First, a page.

On Dec. 15, Rider GM Brendan Taman announced that Corey Chamblin (pictured) would be the new head coach. At 34, Chamblin is one of the youngest head coaches in CFL history. A defensive back in college (Tennessee Tech), Chamblin saw spot duty in the NFL with several teams, and played one season in NFL Europe in 2004 before he turned to coaching. In the CFL, he’s had stops in Winnipeg and Calgary as a DB coach, and spent last season as Hamilton’s defensive coordinator. He was reportedly Taman’s preferred choice to replace Ken Miller last season, but the Rider brass opted for Greg Marshall instead. Now, with Taman enjoying full autonomy as GM, he’s the Riders’ field boss. And our intrepid Rider commentators Earl Camembert, Ron Mexico and Cal Corduroy are here to offer their thoughts.
Are you pleased with the choice Taman made?
EC: I’m OK with the choice. The trend in pro football now is to hire coaches who are in their 30s and 40s because they seem to be able to relate to today’s players better. Mike Tomlin of the Steelers is 39, and was hired when he was 35. Raheem Morris of the Buccaneers is 35. And so on. Back in the 1950s, Frank Clair was 33 when he was hired as head coach of the Argos.
RM: I’m fine with it. The guy’s name’s been mentioned a few times as an up and comer. Pittsburgh Steelers coach Mike Tomlin is described as a friend and mentor. That’s an elite coach who got the Steelers’ job at the same age as Chamblin’s current age, and he’s a good contact for the Riders to have. We were too old in our overall mentality last year. The age of our coach (both Miller and Marshall) was almost becoming part of our brand. Criticizing his hiring because Hamilton’s defence was weak last year is about as convincing as crediting him for coaching former Calgary DB Brandon Browner to his current NFL success in Seattle. Thank God they didn’t land Kent Austin. Has the guy ever stayed anywhere for more than two years?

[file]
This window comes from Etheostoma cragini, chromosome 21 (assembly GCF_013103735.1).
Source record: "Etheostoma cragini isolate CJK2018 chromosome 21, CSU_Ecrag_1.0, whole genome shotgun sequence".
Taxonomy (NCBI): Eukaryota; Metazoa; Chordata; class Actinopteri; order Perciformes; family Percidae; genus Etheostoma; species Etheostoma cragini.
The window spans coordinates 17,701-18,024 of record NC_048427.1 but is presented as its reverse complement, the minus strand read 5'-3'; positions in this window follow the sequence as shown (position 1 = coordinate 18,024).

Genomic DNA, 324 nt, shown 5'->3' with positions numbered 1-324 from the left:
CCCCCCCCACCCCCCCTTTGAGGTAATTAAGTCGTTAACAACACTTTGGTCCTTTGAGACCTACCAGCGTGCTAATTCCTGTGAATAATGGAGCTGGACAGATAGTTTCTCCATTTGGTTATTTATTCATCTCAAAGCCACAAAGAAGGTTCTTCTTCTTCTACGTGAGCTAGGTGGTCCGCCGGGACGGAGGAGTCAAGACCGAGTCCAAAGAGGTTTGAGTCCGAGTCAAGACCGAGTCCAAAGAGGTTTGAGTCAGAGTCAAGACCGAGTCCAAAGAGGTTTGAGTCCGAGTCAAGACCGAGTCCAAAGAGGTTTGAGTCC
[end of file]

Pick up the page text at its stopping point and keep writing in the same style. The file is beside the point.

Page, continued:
CC: I’m reasonably positive regarding the hiring. Chamblin’s been a top candidate for each of the vacant coaching positions in the league. My personal preference would have been Scott Milanovich for his offensive background, but once Toronto hired him as head coach Chamblin was at least as qualified as any others. Consensus seems to be that Craig Dickinson was a more mature coach than his brother Dave, so it sounds like the only real offensive coach in the mix was the least ready to coach. Kent Austin was a “please the fans” suggestion, although there wasn’t a chance he was coming back, particularly for only a coaching position.
While the Rider D didn’t exactly sparkle last season, the team’s biggest problems were on offense. Are you worried about Chamblin being too defensive orientated, or do you think the hiring of a quality offensive coordinator would address those concerns? If so, who would your leading candidate be?
EC: It’s not a concern. Head coaches are always either offensively or defensively oriented, but rarely have they coached on both sides of the ball. The Riders just need to get a young imaginative offensive co-ordinator and a QB coach and they should be OK. Not sure who is out there as an offensive co-ordinator.